A second hotel in Guerrero also has its own teleférico, running from the hotel to a viewpoint atop the Cerro del Titicuilchi.

Orizaba, Veracruz

Cable car in Orizaba, Mexico

A 950-meter-long cable car, using 6-person cabins (see image), began operations in the city of Orizaba in Veracruz in December 2013. The cable car goes from Pichucalco Park, next to the City Hall in downtown Orizaba, to the summit of Cerro del Borrego. which overlooks the city. The 8-minute ride affords outstanding views over the city center.

Puebla City (construction resumed)

Construction of a teleférico in the city of Puebla, in central Mexico, had been halted in 2013, amidst considerable controversy about its route and the demolition of a protected, historic building (the Casona de Torno) in this UNESCO World Heritage city. (For details, see here and here). The proposed route was 2 kilometers long and linked the historic center of Puebla with a nearby hill, home to the forts of Loreto and Guadalupe. In 1862, these forts were the site of the famous Battle of Puebla, at which Mexican forces proved victorious over the French, a victory celebrated each year on 5 May (Cinco de Mayo).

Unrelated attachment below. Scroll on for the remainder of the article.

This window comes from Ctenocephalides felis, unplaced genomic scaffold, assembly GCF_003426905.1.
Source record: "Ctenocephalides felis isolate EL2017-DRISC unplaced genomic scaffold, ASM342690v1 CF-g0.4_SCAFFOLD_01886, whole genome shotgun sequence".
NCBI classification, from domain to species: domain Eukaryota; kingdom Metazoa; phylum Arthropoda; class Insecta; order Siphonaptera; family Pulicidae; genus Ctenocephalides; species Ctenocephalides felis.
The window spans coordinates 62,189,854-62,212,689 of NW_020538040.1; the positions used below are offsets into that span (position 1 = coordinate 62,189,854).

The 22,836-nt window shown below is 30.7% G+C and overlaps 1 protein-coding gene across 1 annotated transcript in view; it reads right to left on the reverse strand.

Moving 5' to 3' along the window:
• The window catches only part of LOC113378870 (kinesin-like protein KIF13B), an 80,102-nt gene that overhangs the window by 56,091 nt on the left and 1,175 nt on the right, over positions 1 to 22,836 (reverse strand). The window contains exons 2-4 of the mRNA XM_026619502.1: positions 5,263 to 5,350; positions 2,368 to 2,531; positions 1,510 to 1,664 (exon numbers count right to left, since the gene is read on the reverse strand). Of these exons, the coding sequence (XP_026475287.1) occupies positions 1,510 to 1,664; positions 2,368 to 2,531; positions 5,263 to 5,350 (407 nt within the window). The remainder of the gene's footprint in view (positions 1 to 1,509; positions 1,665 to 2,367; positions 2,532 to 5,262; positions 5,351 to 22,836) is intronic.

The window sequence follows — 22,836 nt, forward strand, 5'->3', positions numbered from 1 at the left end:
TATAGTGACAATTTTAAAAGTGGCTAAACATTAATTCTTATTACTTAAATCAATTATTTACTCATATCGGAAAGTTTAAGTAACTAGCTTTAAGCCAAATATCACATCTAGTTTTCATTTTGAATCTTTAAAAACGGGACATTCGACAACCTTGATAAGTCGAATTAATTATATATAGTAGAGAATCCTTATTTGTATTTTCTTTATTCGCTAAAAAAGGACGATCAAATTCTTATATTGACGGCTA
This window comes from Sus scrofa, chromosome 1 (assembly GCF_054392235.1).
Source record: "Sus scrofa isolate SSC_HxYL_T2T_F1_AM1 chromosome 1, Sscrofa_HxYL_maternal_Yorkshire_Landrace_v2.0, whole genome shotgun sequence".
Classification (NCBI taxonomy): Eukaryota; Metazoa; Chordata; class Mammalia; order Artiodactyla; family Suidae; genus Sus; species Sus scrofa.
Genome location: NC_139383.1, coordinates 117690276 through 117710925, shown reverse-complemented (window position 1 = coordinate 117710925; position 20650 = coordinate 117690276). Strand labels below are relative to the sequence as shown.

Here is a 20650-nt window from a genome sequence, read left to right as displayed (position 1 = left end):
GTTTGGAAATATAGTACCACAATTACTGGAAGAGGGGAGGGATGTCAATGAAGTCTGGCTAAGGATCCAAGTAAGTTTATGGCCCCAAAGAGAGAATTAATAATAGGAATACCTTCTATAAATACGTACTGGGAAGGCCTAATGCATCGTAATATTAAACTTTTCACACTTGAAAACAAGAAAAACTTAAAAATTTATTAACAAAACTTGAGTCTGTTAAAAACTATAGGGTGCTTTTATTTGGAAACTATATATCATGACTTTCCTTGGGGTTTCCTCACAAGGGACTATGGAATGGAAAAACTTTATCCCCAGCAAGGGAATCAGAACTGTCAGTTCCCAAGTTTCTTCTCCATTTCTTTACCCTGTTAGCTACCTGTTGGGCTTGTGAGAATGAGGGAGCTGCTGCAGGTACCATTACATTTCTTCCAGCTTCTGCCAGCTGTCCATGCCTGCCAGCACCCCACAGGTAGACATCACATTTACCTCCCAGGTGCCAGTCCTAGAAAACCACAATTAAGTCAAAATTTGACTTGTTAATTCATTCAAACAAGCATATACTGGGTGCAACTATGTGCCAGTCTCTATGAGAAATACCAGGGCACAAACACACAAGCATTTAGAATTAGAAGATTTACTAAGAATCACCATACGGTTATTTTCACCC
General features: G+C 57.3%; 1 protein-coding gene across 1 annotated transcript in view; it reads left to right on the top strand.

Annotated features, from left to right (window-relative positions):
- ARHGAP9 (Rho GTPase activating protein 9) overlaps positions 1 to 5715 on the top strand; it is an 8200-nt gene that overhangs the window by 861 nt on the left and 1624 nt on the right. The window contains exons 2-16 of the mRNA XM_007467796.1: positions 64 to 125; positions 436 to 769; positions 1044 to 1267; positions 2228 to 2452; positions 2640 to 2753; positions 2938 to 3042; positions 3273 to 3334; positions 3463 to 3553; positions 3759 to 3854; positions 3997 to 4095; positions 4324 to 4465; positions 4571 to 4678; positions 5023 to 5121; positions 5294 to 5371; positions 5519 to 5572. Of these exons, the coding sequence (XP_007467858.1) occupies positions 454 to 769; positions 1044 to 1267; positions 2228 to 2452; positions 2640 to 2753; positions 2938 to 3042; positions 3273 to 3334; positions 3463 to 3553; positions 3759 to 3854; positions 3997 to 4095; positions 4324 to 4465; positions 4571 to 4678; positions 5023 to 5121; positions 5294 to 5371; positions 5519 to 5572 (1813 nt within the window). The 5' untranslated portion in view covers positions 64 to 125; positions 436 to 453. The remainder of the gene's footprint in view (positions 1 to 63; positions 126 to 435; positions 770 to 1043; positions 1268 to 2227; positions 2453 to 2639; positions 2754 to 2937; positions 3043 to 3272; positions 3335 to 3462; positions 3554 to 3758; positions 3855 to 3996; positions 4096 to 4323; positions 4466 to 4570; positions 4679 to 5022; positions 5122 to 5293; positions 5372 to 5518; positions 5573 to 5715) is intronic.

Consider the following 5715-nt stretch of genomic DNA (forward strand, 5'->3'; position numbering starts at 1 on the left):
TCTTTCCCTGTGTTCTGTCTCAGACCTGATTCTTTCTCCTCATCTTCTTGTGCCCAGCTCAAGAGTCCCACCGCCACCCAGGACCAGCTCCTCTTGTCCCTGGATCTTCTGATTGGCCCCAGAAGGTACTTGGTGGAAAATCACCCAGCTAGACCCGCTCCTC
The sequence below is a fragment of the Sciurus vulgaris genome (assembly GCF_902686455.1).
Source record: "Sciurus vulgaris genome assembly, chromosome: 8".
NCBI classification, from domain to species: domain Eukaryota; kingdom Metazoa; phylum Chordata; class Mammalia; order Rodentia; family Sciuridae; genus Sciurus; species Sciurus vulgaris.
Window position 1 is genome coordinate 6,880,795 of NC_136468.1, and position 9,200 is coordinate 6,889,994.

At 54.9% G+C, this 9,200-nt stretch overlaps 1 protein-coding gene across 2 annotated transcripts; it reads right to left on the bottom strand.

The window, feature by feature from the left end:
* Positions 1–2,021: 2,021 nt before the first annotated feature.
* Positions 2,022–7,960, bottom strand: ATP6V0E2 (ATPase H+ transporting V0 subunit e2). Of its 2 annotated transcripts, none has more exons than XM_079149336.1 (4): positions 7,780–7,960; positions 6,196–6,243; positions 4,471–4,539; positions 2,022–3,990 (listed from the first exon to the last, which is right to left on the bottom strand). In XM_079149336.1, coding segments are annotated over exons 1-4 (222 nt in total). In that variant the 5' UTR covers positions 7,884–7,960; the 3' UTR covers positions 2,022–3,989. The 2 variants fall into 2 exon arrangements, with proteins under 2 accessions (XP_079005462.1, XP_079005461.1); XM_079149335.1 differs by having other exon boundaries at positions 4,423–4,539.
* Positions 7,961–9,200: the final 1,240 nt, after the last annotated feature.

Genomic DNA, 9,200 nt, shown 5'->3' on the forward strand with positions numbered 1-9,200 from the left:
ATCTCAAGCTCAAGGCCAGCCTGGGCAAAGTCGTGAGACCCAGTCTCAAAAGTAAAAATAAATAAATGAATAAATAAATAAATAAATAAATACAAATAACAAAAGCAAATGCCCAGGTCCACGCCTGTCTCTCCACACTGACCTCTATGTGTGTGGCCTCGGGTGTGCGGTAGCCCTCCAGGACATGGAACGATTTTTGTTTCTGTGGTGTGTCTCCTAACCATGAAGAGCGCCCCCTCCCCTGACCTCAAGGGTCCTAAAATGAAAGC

It had originally been hoped to inaugurate the Puebla City cable car in March 2013, in time for Mexico’s 2013 Tourist Tianguis, the largest tourism trade fair in Latin America, but this was not to happen. Instead, authorities boarded up the partially-completed structures (3 metal towers and 2 concrete bases) to completely hide them from public view.

Construction has now resumed, but only of a 600-meter-long stretch which will cost $11 million to build. This section is due to be completed by CEMS Constructora by December 2014. The contract includes the landscaping of a park and the construction of two towers, including one  in Centro Expositor, the city’s main exhibition center.